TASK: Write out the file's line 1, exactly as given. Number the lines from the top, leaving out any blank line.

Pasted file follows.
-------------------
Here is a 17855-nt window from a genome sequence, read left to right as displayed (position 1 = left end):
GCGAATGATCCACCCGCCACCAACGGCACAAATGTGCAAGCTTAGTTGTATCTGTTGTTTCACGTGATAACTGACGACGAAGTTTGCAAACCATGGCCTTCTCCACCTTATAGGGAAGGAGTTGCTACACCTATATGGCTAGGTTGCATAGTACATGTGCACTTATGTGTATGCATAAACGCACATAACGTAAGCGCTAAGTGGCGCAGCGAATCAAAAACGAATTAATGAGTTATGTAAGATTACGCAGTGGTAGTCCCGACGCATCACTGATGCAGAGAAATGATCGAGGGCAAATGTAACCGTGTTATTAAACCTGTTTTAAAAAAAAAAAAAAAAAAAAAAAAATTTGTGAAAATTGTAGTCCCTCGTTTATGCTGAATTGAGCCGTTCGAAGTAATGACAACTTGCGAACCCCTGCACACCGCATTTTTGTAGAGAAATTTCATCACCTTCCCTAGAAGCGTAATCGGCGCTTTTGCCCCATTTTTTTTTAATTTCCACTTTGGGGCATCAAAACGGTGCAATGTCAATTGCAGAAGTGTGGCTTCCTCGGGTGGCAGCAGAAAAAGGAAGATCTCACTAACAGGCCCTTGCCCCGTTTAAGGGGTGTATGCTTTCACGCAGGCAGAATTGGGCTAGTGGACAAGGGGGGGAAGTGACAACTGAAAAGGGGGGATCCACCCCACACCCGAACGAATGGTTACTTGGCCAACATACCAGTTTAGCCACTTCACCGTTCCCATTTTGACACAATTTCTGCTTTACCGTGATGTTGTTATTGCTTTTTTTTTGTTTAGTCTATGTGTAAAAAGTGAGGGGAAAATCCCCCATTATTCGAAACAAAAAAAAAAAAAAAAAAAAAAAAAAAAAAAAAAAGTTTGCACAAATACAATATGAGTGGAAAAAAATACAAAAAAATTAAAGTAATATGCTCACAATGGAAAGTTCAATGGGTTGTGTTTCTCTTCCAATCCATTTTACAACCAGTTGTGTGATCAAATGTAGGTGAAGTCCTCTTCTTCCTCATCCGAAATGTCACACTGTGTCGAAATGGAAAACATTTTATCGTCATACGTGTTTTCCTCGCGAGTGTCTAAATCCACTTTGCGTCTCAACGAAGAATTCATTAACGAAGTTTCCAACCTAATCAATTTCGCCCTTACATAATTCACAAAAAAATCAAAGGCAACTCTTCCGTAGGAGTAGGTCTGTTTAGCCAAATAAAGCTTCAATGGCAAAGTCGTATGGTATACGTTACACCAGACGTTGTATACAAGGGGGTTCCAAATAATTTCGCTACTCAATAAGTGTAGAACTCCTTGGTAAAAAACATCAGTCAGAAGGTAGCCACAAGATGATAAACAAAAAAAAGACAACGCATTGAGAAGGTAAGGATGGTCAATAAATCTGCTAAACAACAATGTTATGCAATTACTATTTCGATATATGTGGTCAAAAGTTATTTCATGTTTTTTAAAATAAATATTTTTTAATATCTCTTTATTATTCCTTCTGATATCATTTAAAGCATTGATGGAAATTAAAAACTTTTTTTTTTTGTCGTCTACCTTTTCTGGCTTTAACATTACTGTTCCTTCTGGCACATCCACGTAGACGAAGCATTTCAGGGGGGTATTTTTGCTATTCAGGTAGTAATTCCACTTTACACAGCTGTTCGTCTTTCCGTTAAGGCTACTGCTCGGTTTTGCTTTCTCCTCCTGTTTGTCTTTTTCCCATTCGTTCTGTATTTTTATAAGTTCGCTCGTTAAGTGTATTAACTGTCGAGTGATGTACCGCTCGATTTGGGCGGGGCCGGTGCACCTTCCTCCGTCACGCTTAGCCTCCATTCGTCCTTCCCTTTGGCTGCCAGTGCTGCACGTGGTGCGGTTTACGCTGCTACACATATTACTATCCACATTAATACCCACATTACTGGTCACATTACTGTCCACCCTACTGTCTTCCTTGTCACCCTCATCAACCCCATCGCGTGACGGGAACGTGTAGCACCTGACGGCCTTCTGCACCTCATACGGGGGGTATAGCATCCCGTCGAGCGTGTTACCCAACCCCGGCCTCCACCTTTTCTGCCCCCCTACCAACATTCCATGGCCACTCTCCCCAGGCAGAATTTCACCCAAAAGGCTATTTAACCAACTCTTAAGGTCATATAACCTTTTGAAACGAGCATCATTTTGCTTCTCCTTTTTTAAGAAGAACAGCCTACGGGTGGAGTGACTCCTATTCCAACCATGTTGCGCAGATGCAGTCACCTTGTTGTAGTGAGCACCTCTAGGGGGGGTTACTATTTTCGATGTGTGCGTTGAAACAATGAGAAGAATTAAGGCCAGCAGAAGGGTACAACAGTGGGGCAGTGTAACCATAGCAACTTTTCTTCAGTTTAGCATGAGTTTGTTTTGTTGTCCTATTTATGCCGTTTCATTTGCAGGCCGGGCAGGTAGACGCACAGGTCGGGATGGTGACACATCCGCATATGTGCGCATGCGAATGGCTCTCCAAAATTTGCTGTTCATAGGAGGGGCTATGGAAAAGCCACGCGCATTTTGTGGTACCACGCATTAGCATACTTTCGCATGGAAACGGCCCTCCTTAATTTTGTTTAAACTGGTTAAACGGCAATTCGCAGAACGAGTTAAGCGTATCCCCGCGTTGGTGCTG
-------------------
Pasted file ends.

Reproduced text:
Here is a 17855-nt window from a genome sequence, read left to right as displayed (position 1 = left end):